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Why IT won't like Mac OS X Lion Server

John Rizzo (InfoWorld) | July 25, 2011
The new Profile Manager is a nice addition, but in almost every other respect, Lion Server is a downgrade.

Lion Server's many missing services
Once you locate and download the Server Admin tool, experienced Mac OS X Server administrators will notice it's a much thinner tool than it used to be. Roughly half the services that used to be there are missing. Most user-based services, such as file sharing, calendaring, and Web services, have been moved to the simple Server application. Others, such as QuickTime Streaming Server, have been completely removed.

One of the more significant feature rollbacks comes in reduced support for Windows clients. For years, Mac OS X Server's LDAP-based Open Directory had the ability to function as a primary domain controller (PDC) to support Windows clients. The PDC provided Windows clients with single sign-on authentication, and for those who work on both platforms, it gave users access to the same accounts and server-based home folders from their Windows PCs as well as their Macs. In Lion Server, Windows clients still have access to file sharing, but are now second-class clients.

On the flip side, Lion Server retains Open Directory integration with Active Directory. Mac clients can still bind to Active Directory using the "golden triangle" configuration, where Mac OS X Server and Open Directory bind to Active Directory.

Another service that Apple deleted is the print server of previous Mac OS X Server builds. Lion Server contains only the same ability to share printers found in every copy of Mac OS X client for the past five years: the open source Common Unix Printing System (CUPS), which gives Macs the ability to host shared print queues and simple pools of printers but lacks the enterprise features that previous print servers had. For example, Lion Server's CUPS cannot prioritize printers in the pool or set quotas for individual users or printers. And you can't publish printers to Open Directory.

Lion Server: GUI, GUI, gone
Other services that appear to be missing in Lion Server are actually still there. NFS (the Unix-based file sharing protocol) is gone from Server Admin, but it is accessible via the command line. Podcast Producer, Mac OS X Server's podcast workflow system, still uses NFS, and you can create NFS-based home folders for users. But where before you could click check boxes to configure it, you now need to type Unix commands. Similarly, the FTP server isn't available in Server or Server Admin but is available through the command line.

If you're looking for the configuration for MySQL, you won't find it, either in the GUI or in the command line. That's because Apple has replaced it with PostgreSQL, another open source database. On one hand, this is an improvement, because PostgreSQL is considered to be more powerful than MySQL. But whereas Snow Leopard's Server Admin tool had GUI settings for MySQL, PostgreSQL is command line only in Lion Server.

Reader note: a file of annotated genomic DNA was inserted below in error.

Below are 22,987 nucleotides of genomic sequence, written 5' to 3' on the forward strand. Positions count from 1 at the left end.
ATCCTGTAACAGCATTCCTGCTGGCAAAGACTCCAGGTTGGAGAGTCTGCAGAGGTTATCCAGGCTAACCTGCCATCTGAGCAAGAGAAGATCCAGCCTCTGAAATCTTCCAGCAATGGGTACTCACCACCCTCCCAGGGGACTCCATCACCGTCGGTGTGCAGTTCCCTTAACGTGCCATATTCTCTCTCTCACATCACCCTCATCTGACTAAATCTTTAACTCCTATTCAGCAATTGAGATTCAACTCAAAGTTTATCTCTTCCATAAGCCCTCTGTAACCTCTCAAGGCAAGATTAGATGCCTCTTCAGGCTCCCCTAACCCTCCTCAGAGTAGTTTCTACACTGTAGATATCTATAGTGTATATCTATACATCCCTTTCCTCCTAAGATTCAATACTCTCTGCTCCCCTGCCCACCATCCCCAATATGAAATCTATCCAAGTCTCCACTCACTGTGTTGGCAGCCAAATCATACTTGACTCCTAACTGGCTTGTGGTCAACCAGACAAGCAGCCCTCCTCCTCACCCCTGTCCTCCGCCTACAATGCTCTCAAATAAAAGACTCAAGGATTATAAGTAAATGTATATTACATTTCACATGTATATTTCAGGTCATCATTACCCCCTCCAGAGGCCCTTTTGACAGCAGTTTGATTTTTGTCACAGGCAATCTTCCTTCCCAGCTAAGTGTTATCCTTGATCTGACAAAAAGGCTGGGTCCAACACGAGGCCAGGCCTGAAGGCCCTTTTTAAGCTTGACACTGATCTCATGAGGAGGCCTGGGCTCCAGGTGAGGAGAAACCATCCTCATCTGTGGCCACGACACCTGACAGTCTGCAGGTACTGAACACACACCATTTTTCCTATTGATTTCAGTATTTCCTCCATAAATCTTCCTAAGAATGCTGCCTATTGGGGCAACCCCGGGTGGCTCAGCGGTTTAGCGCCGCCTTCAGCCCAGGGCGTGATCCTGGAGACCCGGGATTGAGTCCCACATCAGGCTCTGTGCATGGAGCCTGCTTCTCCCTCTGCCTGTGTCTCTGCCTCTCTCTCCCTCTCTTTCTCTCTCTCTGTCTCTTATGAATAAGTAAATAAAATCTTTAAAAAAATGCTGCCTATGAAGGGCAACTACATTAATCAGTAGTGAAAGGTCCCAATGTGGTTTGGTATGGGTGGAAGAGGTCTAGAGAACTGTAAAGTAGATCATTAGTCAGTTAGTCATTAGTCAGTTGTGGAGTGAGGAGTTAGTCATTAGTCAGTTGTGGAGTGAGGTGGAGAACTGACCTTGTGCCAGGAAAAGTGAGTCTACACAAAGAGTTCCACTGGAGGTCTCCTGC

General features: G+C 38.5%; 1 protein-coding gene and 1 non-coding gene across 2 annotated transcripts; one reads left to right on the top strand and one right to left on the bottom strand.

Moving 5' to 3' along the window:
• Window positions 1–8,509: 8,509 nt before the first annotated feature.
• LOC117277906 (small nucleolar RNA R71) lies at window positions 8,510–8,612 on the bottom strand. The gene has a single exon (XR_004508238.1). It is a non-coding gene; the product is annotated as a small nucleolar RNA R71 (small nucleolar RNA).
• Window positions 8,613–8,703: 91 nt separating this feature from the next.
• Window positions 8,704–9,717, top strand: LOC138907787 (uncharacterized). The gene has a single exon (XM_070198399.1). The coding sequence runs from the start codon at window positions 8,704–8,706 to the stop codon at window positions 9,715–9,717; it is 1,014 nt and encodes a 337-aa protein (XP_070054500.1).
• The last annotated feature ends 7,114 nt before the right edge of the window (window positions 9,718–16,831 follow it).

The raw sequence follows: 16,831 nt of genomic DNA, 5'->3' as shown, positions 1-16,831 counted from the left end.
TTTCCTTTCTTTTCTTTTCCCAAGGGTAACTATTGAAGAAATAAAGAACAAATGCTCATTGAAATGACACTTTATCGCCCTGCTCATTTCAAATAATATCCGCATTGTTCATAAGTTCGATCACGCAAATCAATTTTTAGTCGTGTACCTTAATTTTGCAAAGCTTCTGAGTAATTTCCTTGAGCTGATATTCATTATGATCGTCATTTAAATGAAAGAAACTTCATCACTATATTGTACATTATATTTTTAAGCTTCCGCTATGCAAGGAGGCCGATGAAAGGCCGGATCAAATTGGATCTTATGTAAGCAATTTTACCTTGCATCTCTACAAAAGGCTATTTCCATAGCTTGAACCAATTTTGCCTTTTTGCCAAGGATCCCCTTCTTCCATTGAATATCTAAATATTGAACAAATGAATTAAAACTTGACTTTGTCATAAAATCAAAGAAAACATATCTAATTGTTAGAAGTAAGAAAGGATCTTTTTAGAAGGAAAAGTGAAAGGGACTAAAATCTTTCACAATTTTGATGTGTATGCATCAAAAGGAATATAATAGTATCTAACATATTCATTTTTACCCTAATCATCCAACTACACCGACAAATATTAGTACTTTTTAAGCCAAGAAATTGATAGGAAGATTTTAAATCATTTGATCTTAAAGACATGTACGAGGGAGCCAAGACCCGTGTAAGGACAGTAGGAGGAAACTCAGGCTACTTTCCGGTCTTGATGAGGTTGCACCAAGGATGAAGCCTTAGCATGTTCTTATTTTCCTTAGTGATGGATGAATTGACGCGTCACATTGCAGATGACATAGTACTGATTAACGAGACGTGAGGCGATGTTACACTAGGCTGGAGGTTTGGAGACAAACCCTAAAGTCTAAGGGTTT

With others services, GUI administration tools survived -- barely. Lion Server still has industrial-strength Apache Web services, but it has replaced several windows' worth of settings with little more than an on/off switch and a button to add another host website path and domain name. This makes it more difficult to host multiple websites as virtual hosts or at least more difficult to figure out why it isn't working.

The admin tools no longer provide a way to set URL aliases and redirects, which point to files or folders while keeping the location hidden from uses. Also eliminated is the ability to set domain-name-level Web alias. And the GUI tools provide no way to configure the execution of CGI scripts on a website. You can no longer set maximum simultaneous connections, connection timeouts, or persistent connections. These and other configurations were available in the Server Admin tool in previous incarnations of Mac OS X Server. Rather than simplify Web configuration, this puts much of Apache's features out of reach to those less adept in editing config files.

The same is true for VPN configuration, iChat (Jabber) service, and to a lesser degree the iCal calendaring service.

The exception to all this is email service, which still the same level of configuration detail as in previous versions of Mac OS X Server, and with a better Web mail implementation.

Lion Server's Profile Manager: The sole bright spot
For business and education, Profile Manager is the shining spot in Lion Server. Once you turn on services and switch on Profile Manager, it automatically creates configuration profiles, which are XML files that can be pushed to Mac and iOS clients that automatically configure them to receive the service. You can send out an enrollment profile, which enables changes to be pushed out (when the user accepts it). You can have different sets of profiles that apply to groups of users, as well as to individual devices and groups of devices.


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